On November 28 Ron Beasley died. Although he was 83, he was of undimmed intellect and wit.
Having been a conscientious objector in the Second World War, with a lifelong commitment to the International Fellowship of Reconciliation, Ron trained in youth leadership and Christian education at Selly Oak in Birmingham.
He arrived in Edinburgh in 1959 and worked for the Church of Scotland, co-ordinating its youth work across much of the country. From this emerged his tireless efforts supporting vulnerable young people, and training volunteer adults to help them.
Aware of the lack of any central weekend social facilities for young people in Edinburgh, other than pubs, he helped found the Cornerstone Coffee House in the vaults of St John's Church in the west end.
In 1979, Ron took up the exciting challenge of being the first head of community affairs at Wester Hailes Education Centre, where he pioneered open access, an informal approach and an outreach route to adult learning.
In the meantime, he was first chairman of the Edinburgh Children's Hearings and vice-chairman of the visitors' committee of the Young Offenders'
Institute at Polmont, for which service he was awarded an MBE.
At the age of 65 Ron was retired, against his will, from his Wester Hailes post by Lothian Regional Council. He stated that, if Nelson Mandela could lead South Africa to freedom at his age, he could continue to lead community affairs at Wester Hailes.
He moved to Queen Margaret University College as student counsellor (he was a Fellow of the British Association of Counselling and Psychotherapy) and worked there until he was 71 when, again, despite his keen desire to continue, he was retired. Therafter, he contributed his experience to Couple Counselling.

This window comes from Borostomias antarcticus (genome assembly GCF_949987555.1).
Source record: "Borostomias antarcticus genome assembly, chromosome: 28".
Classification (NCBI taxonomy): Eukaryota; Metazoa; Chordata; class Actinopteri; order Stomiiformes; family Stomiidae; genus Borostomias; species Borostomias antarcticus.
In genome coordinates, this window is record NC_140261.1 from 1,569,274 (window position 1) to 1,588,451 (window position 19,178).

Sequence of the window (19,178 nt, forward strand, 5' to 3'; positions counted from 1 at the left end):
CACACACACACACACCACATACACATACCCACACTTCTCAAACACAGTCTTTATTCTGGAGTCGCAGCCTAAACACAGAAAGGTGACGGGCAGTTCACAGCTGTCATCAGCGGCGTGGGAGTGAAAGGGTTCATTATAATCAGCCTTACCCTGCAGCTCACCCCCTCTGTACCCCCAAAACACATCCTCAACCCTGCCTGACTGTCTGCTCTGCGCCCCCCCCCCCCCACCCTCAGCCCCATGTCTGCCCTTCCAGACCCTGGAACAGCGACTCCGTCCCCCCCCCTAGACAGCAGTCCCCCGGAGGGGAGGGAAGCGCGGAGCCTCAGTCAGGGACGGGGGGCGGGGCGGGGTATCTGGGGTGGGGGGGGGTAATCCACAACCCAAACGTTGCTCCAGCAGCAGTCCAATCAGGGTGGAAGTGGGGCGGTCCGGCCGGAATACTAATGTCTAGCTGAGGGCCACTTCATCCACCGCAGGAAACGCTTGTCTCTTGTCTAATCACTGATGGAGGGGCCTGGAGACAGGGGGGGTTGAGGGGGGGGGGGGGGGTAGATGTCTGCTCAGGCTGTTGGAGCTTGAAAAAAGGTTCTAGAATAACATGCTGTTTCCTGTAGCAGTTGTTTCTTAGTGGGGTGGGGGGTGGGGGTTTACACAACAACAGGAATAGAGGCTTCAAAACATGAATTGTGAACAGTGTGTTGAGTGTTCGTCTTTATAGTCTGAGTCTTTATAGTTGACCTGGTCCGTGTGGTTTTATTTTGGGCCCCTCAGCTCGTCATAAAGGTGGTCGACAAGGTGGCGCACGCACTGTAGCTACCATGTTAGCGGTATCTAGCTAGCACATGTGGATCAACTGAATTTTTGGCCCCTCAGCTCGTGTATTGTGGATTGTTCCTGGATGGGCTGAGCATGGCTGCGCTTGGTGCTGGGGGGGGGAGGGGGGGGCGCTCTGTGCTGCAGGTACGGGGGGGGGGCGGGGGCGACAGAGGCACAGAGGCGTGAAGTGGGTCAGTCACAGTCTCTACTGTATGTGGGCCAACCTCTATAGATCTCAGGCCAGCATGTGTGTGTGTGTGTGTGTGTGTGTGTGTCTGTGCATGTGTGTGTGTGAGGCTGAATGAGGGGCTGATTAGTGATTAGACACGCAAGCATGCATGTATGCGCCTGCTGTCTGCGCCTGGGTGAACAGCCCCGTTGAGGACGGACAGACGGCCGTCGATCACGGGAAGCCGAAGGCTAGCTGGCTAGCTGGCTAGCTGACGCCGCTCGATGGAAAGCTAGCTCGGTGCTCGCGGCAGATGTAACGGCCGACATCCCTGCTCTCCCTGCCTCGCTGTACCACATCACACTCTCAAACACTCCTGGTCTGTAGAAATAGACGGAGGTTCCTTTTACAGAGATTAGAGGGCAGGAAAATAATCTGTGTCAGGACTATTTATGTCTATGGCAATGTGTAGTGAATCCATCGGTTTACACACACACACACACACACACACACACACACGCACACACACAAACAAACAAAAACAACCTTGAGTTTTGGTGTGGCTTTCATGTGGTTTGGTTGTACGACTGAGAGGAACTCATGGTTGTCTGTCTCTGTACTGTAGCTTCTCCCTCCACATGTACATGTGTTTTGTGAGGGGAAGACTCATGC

I had the pleasure, just weeks before he died, of hearing Ron lecture on "Learning for Life - This Life!" He roamed widely but started from the assumption that we live in a civilisation racing towards chaos.
Although competition was said to secure the best, he suggested co-operation, inter-personal living and the power of the imagination were far more facilitating.
He lamented the obsession with examinations, themselves a competitive means of separating learners and of pitting school against school. He criticised the Blair government's commercially backed academies as an opportunity for the financially powerful to determine educational priorities. He wanted practical crafts and skills for life to be given new recognition within education.
In spite of being a Kirk elder, he insisted religion had torn communities apart and believed that schools "would benefit from the freedom of not having to teach religion".
It was a privilege and inspiration to hear such a bravura performance - courageous, irreverent and challenging. It was a triumph of the will over increasing frailty that Ron not only wrote and delivered his lecture at Wester Hailes but also completed a book, soon to be published, entitled Letters to God.
Ron is survived by his adored wife Pam, his daughters Gail and Joy, and his son Scott.